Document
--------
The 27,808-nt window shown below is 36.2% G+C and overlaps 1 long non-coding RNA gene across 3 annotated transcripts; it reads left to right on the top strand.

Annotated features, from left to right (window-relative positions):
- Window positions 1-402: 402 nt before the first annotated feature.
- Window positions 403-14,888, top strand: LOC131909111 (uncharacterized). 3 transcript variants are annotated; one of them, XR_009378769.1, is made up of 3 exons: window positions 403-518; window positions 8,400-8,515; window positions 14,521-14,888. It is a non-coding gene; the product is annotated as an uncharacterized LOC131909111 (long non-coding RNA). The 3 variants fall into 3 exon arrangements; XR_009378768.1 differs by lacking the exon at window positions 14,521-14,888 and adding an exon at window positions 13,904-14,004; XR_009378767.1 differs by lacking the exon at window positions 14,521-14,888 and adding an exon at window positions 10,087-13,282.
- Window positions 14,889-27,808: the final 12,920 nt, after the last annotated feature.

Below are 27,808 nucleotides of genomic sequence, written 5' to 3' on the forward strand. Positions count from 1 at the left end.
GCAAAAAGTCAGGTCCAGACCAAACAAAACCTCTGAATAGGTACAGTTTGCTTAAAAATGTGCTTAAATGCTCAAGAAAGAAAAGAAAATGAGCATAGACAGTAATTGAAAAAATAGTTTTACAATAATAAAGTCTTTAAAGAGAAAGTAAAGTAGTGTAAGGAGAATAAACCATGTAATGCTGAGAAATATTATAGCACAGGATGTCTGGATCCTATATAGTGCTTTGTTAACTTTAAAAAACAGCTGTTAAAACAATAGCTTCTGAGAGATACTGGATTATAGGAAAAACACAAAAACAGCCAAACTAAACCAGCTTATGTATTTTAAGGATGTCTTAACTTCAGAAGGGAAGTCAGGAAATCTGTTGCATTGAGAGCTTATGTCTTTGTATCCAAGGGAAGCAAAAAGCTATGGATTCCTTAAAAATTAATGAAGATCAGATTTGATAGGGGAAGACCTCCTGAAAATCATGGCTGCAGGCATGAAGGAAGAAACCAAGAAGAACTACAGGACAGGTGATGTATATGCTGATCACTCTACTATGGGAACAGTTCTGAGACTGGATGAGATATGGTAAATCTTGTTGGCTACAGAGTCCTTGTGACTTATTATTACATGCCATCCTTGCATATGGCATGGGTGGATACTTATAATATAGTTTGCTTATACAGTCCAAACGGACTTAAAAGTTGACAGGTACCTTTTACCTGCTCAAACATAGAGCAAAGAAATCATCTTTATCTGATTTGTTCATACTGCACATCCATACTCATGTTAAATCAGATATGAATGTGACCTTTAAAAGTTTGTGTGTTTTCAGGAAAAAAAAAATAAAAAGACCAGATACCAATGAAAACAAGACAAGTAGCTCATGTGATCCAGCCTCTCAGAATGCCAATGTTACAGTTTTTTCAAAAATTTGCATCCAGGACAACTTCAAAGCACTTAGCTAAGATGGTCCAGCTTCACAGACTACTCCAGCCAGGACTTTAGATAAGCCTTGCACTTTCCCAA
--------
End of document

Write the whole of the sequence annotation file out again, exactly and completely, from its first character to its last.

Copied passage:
The 27,808-nt window shown below is 36.2% G+C and overlaps 1 long non-coding RNA gene across 3 annotated transcripts; it reads left to right on the top strand.

Annotated features, from left to right (window-relative positions):
- Window positions 1-402: 402 nt before the first annotated feature.
- Window positions 403-14,888, top strand: LOC131909111 (uncharacterized). 3 transcript variants are annotated; one of them, XR_009378769.1, is made up of 3 exons: window positions 403-518; window positions 8,400-8,515; window positions 14,521-14,888. It is a non-coding gene; the product is annotated as an uncharacterized LOC131909111 (long non-coding RNA). The 3 variants fall into 3 exon arrangements; XR_009378768.1 differs by lacking the exon at window positions 14,521-14,888 and adding an exon at window positions 13,904-14,004; XR_009378767.1 differs by lacking the exon at window positions 14,521-14,888 and adding an exon at window positions 10,087-13,282.
- Window positions 14,889-27,808: the final 12,920 nt, after the last annotated feature.

Below are 27,808 nucleotides of genomic sequence, written 5' to 3' on the forward strand. Positions count from 1 at the left end.
GCAAAAAGTCAGGTCCAGACCAAACAAAACCTCTGAATAGGTACAGTTTGCTTAAAAATGTGCTTAAATGCTCAAGAAAGAAAAGAAAATGAGCATAGACAGTAATTGAAAAAATAGTTTTACAATAATAAAGTCTTTAAAGAGAAAGTAAAGTAGTGTAAGGAGAATAAACCATGTAATGCTGAGAAATATTATAGCACAGGATGTCTGGATCCTATATAGTGCTTTGTTAACTTTAAAAAACAGCTGTTAAAACAATAGCTTCTGAGAGATACTGGATTATAGGAAAAACACAAAAACAGCCAAACTAAACCAGCTTATGTATTTTAAGGATGTCTTAACTTCAGAAGGGAAGTCAGGAAATCTGTTGCATTGAGAGCTTATGTCTTTGTATCCAAGGGAAGCAAAAAGCTATGGATTCCTTAAAAATTAATGAAGATCAGATTTGATAGGGGAAGACCTCCTGAAAATCATGGCTGCAGGCATGAAGGAAGAAACCAAGAAGAACTACAGGACAGGTGATGTATATGCTGATCACTCTACTATGGGAACAGTTCTGAGACTGGATGAGATATGGTAAATCTTGTTGGCTACAGAGTCCTTGTGACTTATTATTACATGCCATCCTTGCATATGGCATGGGTGGATACTTATAATATAGTTTGCTTATACAGTCCAAACGGACTTAAAAGTTGACAGGTACCTTTTACCTGCTCAAACATAGAGCAAAGAAATCATCTTTATCTGATTTGTTCATACTGCACATCCATACTCATGTTAAATCAGATATGAATGTGACCTTTAAAAGTTTGTGTGTTTTCAGGAAAAAAAAAATAAAAAGACCAGATACCAATGAAAACAAGACAAGTAGCTCATGTGATCCAGCCTCTCAGAATGCCAATGTTACAGTTTTTTCAAAAATTTGCATCCAGGACAACTTCAAAGCACTTAGCTAAGATGGTCCAGCTTCACAGACTACTCCAGCCAGGACTTTAGATAAGCCTTGCACTTTCCCAA